It’s so commonly reported that Islam forbids Muhammad’s portraiture that it seems almost a waste of space to repeat it. After all, isn’t that why some Muslims were so outraged in 2006 when the Danish daily Jyllands-Posten depicted Muhammad in an unflattering light? Isn’t that why the Metropolitan Museum of Art pulled three paintings of the prophet? Isn’t that why the TV show South Park had to censor all mentions of Muhammad in a 2010 episode? “Islam forbids images of Muhammad,” CNN boomed in a headline last week.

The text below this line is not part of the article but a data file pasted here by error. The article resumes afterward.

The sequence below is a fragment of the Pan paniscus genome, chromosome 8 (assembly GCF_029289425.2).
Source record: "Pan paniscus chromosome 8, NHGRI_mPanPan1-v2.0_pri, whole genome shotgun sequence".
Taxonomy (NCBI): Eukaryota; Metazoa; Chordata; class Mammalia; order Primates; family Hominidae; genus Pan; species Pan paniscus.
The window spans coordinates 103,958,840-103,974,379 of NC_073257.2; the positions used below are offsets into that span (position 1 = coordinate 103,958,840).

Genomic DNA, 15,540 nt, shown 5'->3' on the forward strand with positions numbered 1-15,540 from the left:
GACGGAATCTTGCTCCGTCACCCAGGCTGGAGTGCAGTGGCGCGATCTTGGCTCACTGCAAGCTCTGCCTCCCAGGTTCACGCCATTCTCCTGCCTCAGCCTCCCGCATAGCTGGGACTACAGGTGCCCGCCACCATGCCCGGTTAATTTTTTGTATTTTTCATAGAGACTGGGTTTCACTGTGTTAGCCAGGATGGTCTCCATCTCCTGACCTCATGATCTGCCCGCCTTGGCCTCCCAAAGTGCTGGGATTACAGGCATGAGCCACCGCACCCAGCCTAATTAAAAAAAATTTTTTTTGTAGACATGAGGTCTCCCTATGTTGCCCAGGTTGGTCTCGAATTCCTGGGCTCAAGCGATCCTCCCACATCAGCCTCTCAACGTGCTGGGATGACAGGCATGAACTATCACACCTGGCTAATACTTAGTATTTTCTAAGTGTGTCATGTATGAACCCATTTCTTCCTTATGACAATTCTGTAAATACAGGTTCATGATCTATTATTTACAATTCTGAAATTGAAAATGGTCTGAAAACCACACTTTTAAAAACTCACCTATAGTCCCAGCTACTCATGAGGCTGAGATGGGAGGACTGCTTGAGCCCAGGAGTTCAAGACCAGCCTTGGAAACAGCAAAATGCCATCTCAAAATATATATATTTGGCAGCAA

But the reality is substantially more complicated. The Koran, in fact, does not directly forbid the portrayal of Muhammad. And the second most important Islamic text, the Hadith, “presents us with an ambiguous picture at best,” wrote Christine Gruber of the University of Michigan. “At turns we read of artists who dared to breathe life into their figures and, at others, of pillows ornamented with figural imagery.” The most explicit fatwa banning the portrayal of Muhammad, she notes, isn’t tucked into some ancient text. It arrived in 2001. And its creator was the Taliban. The ban is a very modern construct.